The original mistake was not a firable offense. But the digging in surely is. It seems to me that when a news anchor presents false information and then tries to cover up and deny his errors, he has ceased to be a journalist. I'd like to say that Dan Rather needs to resign from his profession. But, judging from the last few days, he already has.​

Reuters, to the credit, claim they "shall not be accepting or using pictures" taken by Adnan Hajj, their stringer. While it doesn't place any blame on their editors or other gatekeepers for letting the photo through, it's at least a slightly better first step than CBS's.

But given Reuters' shoddy recent history, as 9/11 and subsequent events illuminate, they've got their work cut out for them,
if they wish to regain the trust of many of their readers, in the era of the Blogosphere. Again, it's worth harkening back to something that was written about RatherGate, this time by Glenn Reynolds in 2004:

I think there are some important lessons for Big Media -- and for everyone else -- in the rise of the blogosphere. They stem from the fact that bloggers operate on the Internet, where arguments from authority are difficult since nobody knows whether you're a dog.

In short, it's the difference between high-trust and low-trust environments.

The world of Big Media used to be a high-trust environment. You read something in the paper, or heard something from Dan Rather, and you figured it was probably true. You didn't ask to hear all the background, because it wouldn't fit in a newspaper story, much less in the highly truncated TV-news format anyway, and because you assumed that they had done the necessary legwork. (Had they? I'm not sure. It's not clear whether standards have fallen since, or whether the curtain has simply been pulled open on the Mighty Oz. But they had names, and familiar faces, so you usually believed them even when you had your doubts.)

The Internet, on the other hand, is a low-trust environment. Ironically, that probably makes it more trustworthy.

That's because, while arguments from authority are hard on the Internet, substantiating arguments is easy, thanks to the miracle of hyperlinks. And, where things aren't linkable, you can post actual images. You can spell out your thinking, and you can back it up with lots of facts, which people then (thanks to Google, et al.) find it easy to check. And the links mean that you can do that without cluttering up your narrative too much, usually, something that's impossible on TV and nearly so in a newspaper.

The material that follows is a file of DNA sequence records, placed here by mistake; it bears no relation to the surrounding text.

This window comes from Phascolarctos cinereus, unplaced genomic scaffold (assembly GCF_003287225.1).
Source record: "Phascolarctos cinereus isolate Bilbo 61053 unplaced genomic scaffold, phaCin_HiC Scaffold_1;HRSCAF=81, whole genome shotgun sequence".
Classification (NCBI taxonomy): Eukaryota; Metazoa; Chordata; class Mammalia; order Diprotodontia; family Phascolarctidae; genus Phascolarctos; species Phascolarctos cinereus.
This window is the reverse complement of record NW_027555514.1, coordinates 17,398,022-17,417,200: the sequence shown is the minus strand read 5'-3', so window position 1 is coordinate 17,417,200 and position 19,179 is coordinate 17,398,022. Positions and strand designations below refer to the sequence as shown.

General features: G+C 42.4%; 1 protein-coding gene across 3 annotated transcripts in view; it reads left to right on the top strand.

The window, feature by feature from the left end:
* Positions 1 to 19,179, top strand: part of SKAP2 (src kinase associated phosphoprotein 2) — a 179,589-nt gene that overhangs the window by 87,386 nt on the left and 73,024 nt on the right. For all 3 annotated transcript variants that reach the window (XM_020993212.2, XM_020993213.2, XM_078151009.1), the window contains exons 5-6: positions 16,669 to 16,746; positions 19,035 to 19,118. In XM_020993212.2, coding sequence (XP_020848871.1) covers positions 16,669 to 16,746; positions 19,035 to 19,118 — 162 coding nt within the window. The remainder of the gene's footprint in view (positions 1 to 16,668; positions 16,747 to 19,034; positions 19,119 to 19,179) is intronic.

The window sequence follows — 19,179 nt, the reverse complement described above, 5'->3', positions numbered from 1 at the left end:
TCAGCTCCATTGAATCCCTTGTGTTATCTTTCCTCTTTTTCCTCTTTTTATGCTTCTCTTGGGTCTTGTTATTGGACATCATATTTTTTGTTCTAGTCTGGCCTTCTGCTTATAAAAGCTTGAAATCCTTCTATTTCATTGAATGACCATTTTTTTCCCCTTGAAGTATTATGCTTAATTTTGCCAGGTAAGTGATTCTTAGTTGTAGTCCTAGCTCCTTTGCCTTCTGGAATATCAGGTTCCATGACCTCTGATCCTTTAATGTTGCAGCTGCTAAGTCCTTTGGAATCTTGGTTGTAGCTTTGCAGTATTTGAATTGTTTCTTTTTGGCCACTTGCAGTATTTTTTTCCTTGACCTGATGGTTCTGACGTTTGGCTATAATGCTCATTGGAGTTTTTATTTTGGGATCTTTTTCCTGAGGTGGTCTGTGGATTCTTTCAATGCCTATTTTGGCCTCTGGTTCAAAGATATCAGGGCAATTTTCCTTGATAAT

(This is actually a lot like the world lawyers live in -- nobody trusts us enough to take our word for, well, much of anything, so we back things up with lots of footnotes, citations, and exhibits. Legal citation systems are even like a primitive form of hypertext, really, one that's been around for six or eight hundred years. But I digress -- except that this perhaps explains why so many lawyers take naturally to blogging).

You can also refine your arguments, updating -- and even abandoning them -- in realtime as new facts or arguments appear. It's part of the deal.

This also means admitting when you're wrong. And that's another difference. When you're a blogger, you present ideas and arguments, and see how they do. You have a reputation, and it matters, but the reputation is for playing it straight with the facts you present, not necessarily the conclusions you reach. And a big part of the reputation's component involves being willing to admit you're wrong when you present wrong facts, and to make a quick and prominent correction.

When you're a news anchor, you're not just putting your arguments on the line -- you're putting yourself on the line. Dan Rather has a problem with that. For journalists of his generation, admitting an error means admitting that you've violated people's trust. For bloggers, admitting an error means you've missed something, and now you're going to set it right.

What people in the legacy media need to ask themselves is, which approach is more likely to retain credibility over time? I think I know the answer.​

Does Reuters? Given the post-9/11 track record of Big Media in general, Dan Rather's stonewalling to this day, and Reuters' cozy relationship with terrorism, I tend to doubt it. But going forward, I'd very much love to be proven wrong.

Update: Welcome Little Green Footballs and Michelle Malkin readers! Please look around--I suspect there's much here that you'll enjoy.